Tuesday 27 September 2016

Arts and Crafts gem in leafy Rathgar

32 Orwell Park, Rathgar, Dublin 6 €3.2m

Katy McGuinness

Published 20/09/2015 | 02:30

32 Orwell Park
32 Orwell Park

Built in the early 1900s, 32 Orwell Park stands on one of the leafiest of the many leafy roads in genteel Rathgar, considered by some to be as much a state of mind as it is an address. Certainly, to paraphrase what Holly Golightly said of Tiffany's, it does not look as if anything bad could ever happen in these parts.

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On a sunny morning in early autumn, the road is busy with the white vans of builders, tradesmen and gardeners, and it appears as if there is not a house on the road that isn't having some primping done. It's just as well the houses have off-street parking because space is at a premium.

32 Orwell Park
32 Orwell Park

The owner of number 32 is mowing his back garden - a not insignificant task given that the house sits on a generous site that extends to over a quarter of an acre. Currently it is laid out mainly in lawn and because it is so large it gets sun all day long. Most of the houses on the road are occupied by families, having been sold on to a new generation over the past decade or so, and number 32 too is likely to be bought by a young family, albeit one with deep pockets. The large garden will be enormously attractive, offering the potential for all sorts of wholesome outdoor play.

The current owners have had the house for about 10 years but it has been rented out for most of that time and was looking a little tired. Prior to putting it on the market, they have done some refurbishment work, including installing a new Christoff kitchen and a spacious en suite bathroom to the master bedroom. With such a large site at their disposal, new owners would have the opportunity to extend and further renovate the property, subject to planning permission, perhaps adding up to two or three thousand square feet of living space.

32 Orwell Park
32 Orwell Park

Number 32 was built in the Arts and Crafts style that showcased traditional craftsmanship using simple forms, associated with the architect Augustus Pugin and the artist William Morris. It's a movement of which there are more examples in the UK than in Ireland, and is primarily thought of as a reaction against the impoverished state of the decorative arts and the creep of industrial production methods.

The owners do not have a comprehensive history of the house, but they purchased it from a member of the family of the Republican politician, Oscar Traynor, who held several government ministries and was a sometime president of the Football Association of Ireland. They understand that Traynor lived in the house at one time.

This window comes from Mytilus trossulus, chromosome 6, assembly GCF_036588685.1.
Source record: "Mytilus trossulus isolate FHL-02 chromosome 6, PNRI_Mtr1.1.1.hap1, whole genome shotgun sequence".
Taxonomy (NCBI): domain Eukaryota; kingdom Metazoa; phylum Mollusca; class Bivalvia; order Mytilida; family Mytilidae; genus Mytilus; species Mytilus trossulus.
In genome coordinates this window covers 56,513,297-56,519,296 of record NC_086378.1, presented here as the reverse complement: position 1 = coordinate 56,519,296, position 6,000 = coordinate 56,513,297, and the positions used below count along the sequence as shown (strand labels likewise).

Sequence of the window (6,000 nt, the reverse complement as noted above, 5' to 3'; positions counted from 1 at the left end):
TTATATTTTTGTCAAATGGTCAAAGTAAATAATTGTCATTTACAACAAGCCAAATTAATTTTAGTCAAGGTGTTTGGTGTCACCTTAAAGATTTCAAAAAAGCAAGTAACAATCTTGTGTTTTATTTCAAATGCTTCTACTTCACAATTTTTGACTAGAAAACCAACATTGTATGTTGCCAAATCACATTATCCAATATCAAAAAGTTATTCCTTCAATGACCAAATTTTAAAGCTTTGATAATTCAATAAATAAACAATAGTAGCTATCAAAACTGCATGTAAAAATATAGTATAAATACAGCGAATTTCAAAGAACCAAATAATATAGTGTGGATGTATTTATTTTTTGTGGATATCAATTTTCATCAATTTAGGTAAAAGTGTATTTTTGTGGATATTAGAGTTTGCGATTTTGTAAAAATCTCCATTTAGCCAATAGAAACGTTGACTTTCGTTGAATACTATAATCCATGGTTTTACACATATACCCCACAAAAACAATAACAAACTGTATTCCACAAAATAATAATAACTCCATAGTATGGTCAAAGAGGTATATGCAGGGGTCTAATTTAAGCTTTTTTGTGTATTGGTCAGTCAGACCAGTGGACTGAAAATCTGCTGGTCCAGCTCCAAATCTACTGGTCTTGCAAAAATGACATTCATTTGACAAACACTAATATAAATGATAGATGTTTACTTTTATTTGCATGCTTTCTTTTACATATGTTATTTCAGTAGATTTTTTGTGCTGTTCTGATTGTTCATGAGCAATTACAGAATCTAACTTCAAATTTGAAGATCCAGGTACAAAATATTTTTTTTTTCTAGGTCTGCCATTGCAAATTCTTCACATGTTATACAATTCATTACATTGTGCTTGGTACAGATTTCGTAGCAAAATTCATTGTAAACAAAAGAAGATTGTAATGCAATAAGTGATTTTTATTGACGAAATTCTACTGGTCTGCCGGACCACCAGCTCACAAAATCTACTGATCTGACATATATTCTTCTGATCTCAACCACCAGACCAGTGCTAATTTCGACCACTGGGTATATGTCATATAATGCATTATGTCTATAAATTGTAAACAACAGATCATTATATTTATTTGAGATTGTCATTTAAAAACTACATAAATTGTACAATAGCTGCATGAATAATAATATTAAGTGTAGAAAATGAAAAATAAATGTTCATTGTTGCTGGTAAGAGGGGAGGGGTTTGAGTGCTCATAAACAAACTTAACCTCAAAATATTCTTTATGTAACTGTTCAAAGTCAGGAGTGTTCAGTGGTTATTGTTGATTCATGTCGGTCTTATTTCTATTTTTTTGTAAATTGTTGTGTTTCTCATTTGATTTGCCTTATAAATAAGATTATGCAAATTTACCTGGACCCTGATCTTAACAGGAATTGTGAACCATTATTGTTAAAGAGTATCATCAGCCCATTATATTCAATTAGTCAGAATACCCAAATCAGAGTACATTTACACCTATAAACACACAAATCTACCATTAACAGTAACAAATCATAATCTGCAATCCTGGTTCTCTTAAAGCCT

32 Orwell Park
32 Orwell Park

With just over 302 sqm of living space, number 32 is a good-sized house, but does not feel over-large or unmanageable. On the ground floor the drawing room is located to the right of the entrance hall and occupies two of the square bays overlooking the front garden. The owners says that it is a lovely room in which to sit and read the paper in the morning. Also on the righthand side of the house is a small dining room, off the smart new kitchen which has a central island unit, integrated appliances and French doors that open out onto the raised deck and terrace overlooking the back garden. There is a separate utility room.

Also on the ground floor, to the left of the entrance hall, is a study to the front and a family room to the back. There is a panelled guest lavatory too.

Upstairs, there are four bedrooms, of which just one is en suite. The master bedroom occupies the front bay above the drawing room and has benefited from some serious recent attention in that it now has a very spacious walk-in closet, with plenty of room to accommodate the wardrobes of two fashion-loving individuals, as well as a generous bathroom with a free-standing claw-foot bath, a large corner shower and two wash hand basins. The remaining three bedrooms are all doubles and there is a family bathroom to be shared between these.

Some period features remain intact, and these include a lovely parquet floor in the entrance hall and period ovoid brass handles on many of the internal doors.

Outside, there is off-street parking behind electric gates for several cars, and there is a drive-through garage, handy if work is being done in the garden, as well as dual side access for pedestrians. Families living in the area have an excellent choice of schools, including Gonzaga, St Mary's, Sandford Park and Alexandra College.

 

Built: 1910

Size: 303 sqm

Agent: Stokes Property Consultants, (01) 647 2961

Viewing: Strictly by appointment

Sunday Independent

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